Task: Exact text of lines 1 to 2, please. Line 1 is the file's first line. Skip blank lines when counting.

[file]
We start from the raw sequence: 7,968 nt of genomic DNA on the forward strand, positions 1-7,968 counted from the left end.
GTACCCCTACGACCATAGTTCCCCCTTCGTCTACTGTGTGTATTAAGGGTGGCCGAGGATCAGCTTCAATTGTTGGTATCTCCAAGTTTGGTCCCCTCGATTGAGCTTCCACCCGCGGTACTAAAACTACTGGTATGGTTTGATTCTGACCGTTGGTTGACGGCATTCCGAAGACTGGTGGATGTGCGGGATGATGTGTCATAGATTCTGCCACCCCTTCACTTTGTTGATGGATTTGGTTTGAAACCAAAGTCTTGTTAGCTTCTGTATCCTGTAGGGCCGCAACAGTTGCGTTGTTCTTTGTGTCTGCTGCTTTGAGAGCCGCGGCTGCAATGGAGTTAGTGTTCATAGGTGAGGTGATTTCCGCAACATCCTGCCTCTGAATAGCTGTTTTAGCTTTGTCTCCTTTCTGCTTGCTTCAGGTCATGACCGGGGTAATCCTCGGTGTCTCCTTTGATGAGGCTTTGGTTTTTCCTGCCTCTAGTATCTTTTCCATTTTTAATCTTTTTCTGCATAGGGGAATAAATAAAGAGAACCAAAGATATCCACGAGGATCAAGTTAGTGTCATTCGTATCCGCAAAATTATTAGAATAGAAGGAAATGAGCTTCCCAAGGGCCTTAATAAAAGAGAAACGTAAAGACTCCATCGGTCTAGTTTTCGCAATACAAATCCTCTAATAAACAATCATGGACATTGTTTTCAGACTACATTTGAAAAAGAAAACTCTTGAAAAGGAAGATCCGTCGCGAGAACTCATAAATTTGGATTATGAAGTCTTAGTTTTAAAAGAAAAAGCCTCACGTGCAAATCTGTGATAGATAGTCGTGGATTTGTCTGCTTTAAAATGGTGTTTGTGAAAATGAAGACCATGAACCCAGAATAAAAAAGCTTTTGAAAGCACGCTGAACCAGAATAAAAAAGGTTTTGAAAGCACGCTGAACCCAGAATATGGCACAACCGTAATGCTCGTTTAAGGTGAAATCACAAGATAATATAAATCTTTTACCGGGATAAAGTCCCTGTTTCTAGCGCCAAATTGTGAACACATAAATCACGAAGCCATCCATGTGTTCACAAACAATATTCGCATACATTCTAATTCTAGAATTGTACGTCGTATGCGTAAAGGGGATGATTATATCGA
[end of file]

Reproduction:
We start from the raw sequence: 7,968 nt of genomic DNA on the forward strand, positions 1-7,968 counted from the left end.
GTACCCCTACGACCATAGTTCCCCCTTCGTCTACTGTGTGTATTAAGGGTGGCCGAGGATCAGCTTCAATTGTTGGTATCTCCAAGTTTGGTCCCCTCGATTGAGCTTCCACCCGCGGTACTAAAACTACTGGTATGGTTTGATTCTGACCGTTGGTTGACGGCATTCCGAAGACTGGTGGATGTGCGGGATGATGTGTCATAGATTCTGCCACCCCTTCACTTTGTTGATGGATTTGGTTTGAAACCAAAGTCTTGTTAGCTTCTGTATCCTGTAGGGCCGCAACAGTTGCGTTGTTCTTTGTGTCTGCTGCTTTGAGAGCCGCGGCTGCAATGGAGTTAGTGTTCATAGGTGAGGTGATTTCCGCAACATCCTGCCTCTGAATAGCTGTTTTAGCTTTGTCTCCTTTCTGCTTGCTTCAGGTCATGACCGGGGTAATCCTCGGTGTCTCCTTTGATGAGGCTTTGGTTTTTCCTGCCTCTAGTATCTTTTCCATTTTTAATCTTTTTCTGCATAGGGGAATAAATAAAGAGAACCAAAGATATCCACGAGGATCAAGTTAGTGTCATTCGTATCCGCAAAATTATTAGAATAGAAGGAAATGAGCTTCCCAAGGGCCTTAATAAAAGAGAAACGTAAAGACTCCATCGGTCTAGTTTTCGCAATACAAATCCTCTAATAAACAATCATGGACATTGTTTTCAGACTACATTTGAAAAAGAAAACTCTTGAAAAGGAAGATCCGTCGCGAGAACTCATAAATTTGGATTATGAAGTCTTAGTTTTAAAAGAAAAAGCCTCACGTGCAAATCTGTGATAGATAGTCGTGGATTTGTCTGCTTTAAAATGGTGTTTGTGAAAATGAAGACCATGAACCCAGAATAAAAAAGCTTTTGAAAGCACGCTGAACCAGAATAAAAAAGGTTTTGAAAGCACGCTGAACCCAGAATATGGCACAACCGTAATGCTCGTTTAAGGTGAAATCACAAGATAATATAAATCTTTTACCGGGATAAAGTCCCTGTTTCTAGCGCCAAATTGTGAACACATAAATCACGAAGCCATCCATGTGTTCACAAACAATATTCGCATACATTCTAATTCTAGAATTGTACGTCGTATGCGTAAAGGGGATGATTATATCGA